Mobile Apps in Speech-Language Therapy

30 April 2021

What is the research about?

Communication disorders are impairments in the ability to communicate effectively that may involve speech impairment characterised by slurred and indistinct speech (dysarthria or apraxia of speech), specific language impairments characterised by difficulties with comprehension or expression of language (aphasia), communication difficulties associated with cognitive disorders, and impaired social communication skills.

As the availability of mobile technology increases, apps have the potential to increase the reach of allied health interventions by making therapy available anywhere that a mobile device can be used. However, ensuring apps are evidence-based and high-quality is critical for facilitating safe and effective treatment for adults with communication disorders.

This research aims to identify and evaluate the quality of available apps available for adults with communication disorders.

Who would benefit from the research?

The research findings are relevant to individuals with communication disorders, service providers in speech-language therapy, and those interested in the design and development of mobile apps as a clinical rehabilitation tool for speech-language therapy.

What did the researchers do?

To identify mobile apps, the research team conducted a search on Google Play and Apple App Store using keywords related to speech-language therapy for adults. The apps had to be in English and readily available to consumers via online app stores. 

Seventy mobile phone apps identified that targeted language, speech, voice, cognitive-communication, and numeracy. Each app was scored by certified speech pathologists using the Mobile Application Rating Scale across several domains, including how engaging they are, their functionality, aesthetics, the information included and their perceived quality and impact.

What did the researchers find?

  • The apps scored an average of 3.7/5 on the MARS scale
  • Most apps (86%) were rated as acceptable (3 out of 5).
  • Most apps prioritised functionality (mean score 4.3) over the other domains (mean scores 3.3 – 3.8)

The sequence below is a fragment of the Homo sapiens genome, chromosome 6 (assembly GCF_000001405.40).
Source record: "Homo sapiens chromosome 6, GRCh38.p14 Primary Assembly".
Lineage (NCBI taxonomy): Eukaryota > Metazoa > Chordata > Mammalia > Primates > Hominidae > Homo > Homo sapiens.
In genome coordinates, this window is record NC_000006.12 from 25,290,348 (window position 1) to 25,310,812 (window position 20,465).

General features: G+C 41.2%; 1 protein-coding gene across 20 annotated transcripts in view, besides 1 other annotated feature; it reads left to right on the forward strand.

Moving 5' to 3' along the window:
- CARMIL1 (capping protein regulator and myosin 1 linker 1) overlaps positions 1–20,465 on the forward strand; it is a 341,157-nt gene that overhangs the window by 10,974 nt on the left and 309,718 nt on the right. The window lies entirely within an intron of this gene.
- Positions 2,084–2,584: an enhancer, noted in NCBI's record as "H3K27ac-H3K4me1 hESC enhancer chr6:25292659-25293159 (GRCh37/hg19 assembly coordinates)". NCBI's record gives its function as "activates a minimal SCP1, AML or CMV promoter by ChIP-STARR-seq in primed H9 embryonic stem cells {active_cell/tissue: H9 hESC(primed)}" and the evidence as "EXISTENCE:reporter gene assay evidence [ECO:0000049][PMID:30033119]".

• The engagement domain was unexpectedly low (mean score 3.3/5)
  • There was limited evidence-based research for the clinical benefits of the apps.

How can you use this research?

This review showed that available apps appeared to favour functionality over aesthetics, information and engagement. This was surprising given the long-term engagement in speech-language therapy commonly required to gain real health benefits. The details of the app’s scores and functionalities included in the manuscript.

The findings of this study have a number of recommendations and practical implications for the future development of apps designed to assist people with communication disorders:

  • Incorporating game design elements in the app to enhance engagement in therapy
  • A multidisciplinary approach should be taken to Implement a human-centred and co-design process for developing mobile apps involving consumers and all stakeholders to ensure apps tailored to targeted goals.
  • Including subject matter expert ratings for mobile health apps to provide a more reliable measure of the app’s quality
  • Professional bodies such as Speech-Language Pathology associations establish a database where app developers could register their apps.

About the researchers

Dr Atiyeh Vaezipour, Human-Computer Interaction research fellow at RECOVER Injury Research Centre with the expertise in design, development and evaluation of innovative rehabilitation technology solutions to improve the delivery and availability of evidence-based health services. 

Dr Jessica Campbell is a certified practising speech pathologist and research fellow at the Queensland Aphasia Research Centre.

Emeritus Professor Deborah Theodoros is an internationally recognised scholar in the fields of speech pathology and telehealth.

Professor Trevor Russell is an internationally recognised scholar in the fields of physiotherapy and telerehabilitation.


Vaezipour A, Campbell J, Theodoros D, Russell T. Mobile Apps for Speech-Language Therapy in Adults With Communication Disorders: Review of Content and Quality. JMIR Mhealth Uhealth 2020;8(10):e18858. URL: DOI: 10.2196/18858


Communication disorders; Speech Therapy; Language therapy; Rehabilitation; Mobile health; mHealth; Human Factors 

Contact information

Dr Atiyeh Vaezipour


Twitter: AtiVaezipour